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|End of Watch|
dir-scr David Ayer
prd David Ayer, Randall Emmett, George Furla, Mike Gunther, Matt Jackson
with Jake Gyllenhaal, Michael Pena, Anna Kendrick, America Ferrera, Cody Horn, Natalie Martinez, Frank Grillo, David Harbour, Yahira Garcia, Cle Shaheed Sloan, Maurice Compte, Jaime FitzSimons
release US 21.Sep.12, UK 23.Nov.12
Brothers in arms: Peña and Gyllenhaal
TORONTO FILM FEST
|R E V I E W B Y R I C H C L I N E|
Off-handed performances and an earthy, gritty style elevate this police thriller above the fray. And it's made all the more watchable since Ayer has abandoned his usual corrupt-cop theme, instead focussing on two realistically complex good guys.
Taylor and Zavala (Gyllenhaal and Pena) are always in trouble for joking around, but they also continually make notable arrests, annoying their colleague Van Hauser (Harbour) while slowly earning the respect of their gruff Sarge (Grillo). And their loyal bond extends to their private lives as well, supporting each other as Taylor falls for Janet (Kendrick) and as Zavala's wife (Martinez) gives birth to their first child. But two of their grislier busts have caught the eye of a Mexican cartel boss, who puts a price on their heads.
The film is shot in a fly-on-the-wall style, using handheld cameras, often part of the scenes themselves. But Ayer is just mimicking the style to add intensity to the scenes, which sometimes works even as the constant shaky-cam becomes rather tedious and pointless. Instead, the film feels urgent and honest because of the offhanded acting style and the meandering nature of the story's first half, before the Big Plot Point kicks in. We know where this is headed once they mention the "three food groups" of drugs, money and guns.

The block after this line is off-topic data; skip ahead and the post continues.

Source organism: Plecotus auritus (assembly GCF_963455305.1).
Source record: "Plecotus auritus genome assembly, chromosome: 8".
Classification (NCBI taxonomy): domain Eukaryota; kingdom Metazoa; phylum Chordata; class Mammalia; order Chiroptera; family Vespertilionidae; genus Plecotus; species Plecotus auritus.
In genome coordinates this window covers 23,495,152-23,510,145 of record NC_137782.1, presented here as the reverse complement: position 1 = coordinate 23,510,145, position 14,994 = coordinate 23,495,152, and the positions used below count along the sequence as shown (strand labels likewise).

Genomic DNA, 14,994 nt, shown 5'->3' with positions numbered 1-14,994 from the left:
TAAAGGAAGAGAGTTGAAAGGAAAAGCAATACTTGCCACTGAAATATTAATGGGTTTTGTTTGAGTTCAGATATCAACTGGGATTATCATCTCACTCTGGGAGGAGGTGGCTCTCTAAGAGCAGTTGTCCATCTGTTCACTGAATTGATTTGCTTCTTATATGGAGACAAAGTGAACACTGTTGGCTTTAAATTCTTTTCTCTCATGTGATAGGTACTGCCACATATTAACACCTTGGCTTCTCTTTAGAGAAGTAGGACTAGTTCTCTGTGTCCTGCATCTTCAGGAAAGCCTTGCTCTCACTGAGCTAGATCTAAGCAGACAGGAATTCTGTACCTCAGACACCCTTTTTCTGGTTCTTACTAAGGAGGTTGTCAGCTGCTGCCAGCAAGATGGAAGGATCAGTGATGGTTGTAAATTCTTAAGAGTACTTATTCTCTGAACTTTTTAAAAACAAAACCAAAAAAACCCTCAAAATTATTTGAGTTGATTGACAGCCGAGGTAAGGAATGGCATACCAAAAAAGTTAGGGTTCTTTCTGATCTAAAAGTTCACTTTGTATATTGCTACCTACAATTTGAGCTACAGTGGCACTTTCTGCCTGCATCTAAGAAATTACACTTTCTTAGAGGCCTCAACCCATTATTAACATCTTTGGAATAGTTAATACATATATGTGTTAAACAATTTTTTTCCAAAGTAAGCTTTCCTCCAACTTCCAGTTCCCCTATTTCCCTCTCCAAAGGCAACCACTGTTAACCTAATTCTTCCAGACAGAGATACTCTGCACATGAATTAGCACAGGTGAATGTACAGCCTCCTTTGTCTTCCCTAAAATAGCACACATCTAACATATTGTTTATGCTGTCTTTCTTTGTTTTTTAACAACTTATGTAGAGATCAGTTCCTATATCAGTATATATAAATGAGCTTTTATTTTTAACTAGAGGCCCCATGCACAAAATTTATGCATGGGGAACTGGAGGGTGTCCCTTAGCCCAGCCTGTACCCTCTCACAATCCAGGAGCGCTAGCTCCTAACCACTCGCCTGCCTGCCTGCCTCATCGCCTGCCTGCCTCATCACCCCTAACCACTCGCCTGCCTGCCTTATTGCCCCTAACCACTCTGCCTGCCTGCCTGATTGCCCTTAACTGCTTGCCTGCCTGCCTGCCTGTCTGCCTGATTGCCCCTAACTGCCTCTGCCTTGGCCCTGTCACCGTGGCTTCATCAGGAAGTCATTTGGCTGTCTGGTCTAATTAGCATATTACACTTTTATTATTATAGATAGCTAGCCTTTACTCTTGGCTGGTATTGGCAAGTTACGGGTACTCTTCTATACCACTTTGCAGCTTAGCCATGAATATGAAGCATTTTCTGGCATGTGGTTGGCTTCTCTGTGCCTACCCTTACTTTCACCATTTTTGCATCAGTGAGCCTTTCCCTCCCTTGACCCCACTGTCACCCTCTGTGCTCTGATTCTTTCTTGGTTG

Gyllenhaal and Pena generate especially vivid chemistry, which is essentially what the movie is about. Their scenes overflow with humour and sarcasm, then suddenly shift into life-or-death suspense with each call-out. Their scenes with Kendrick and Martinez continue this realistic tone, mixing comedy with genuine emotion. While Ferrera gives a remarkable against-type turn as a tough-as-nails colleague.
As Zavala says, "Policing is all about comfortable footwear." Ayer's goal seems to be to capture the everyday life of two average-guy cops, so he packs the film with details both on the job and around it, plus a variety of incidents from a horrific house-fire to the discovery of a room packed with trafficked people. Sometimes the grisly street-style feels overstated, as does the swaggering dialog and pumped-up masculinity, but the film has a terrific energy about it that's funny, feisty and scary, often all at the same time.
|R E A D E R R E V I E W S|
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© 2012 by Rich Cline, Shadows on the Wall|
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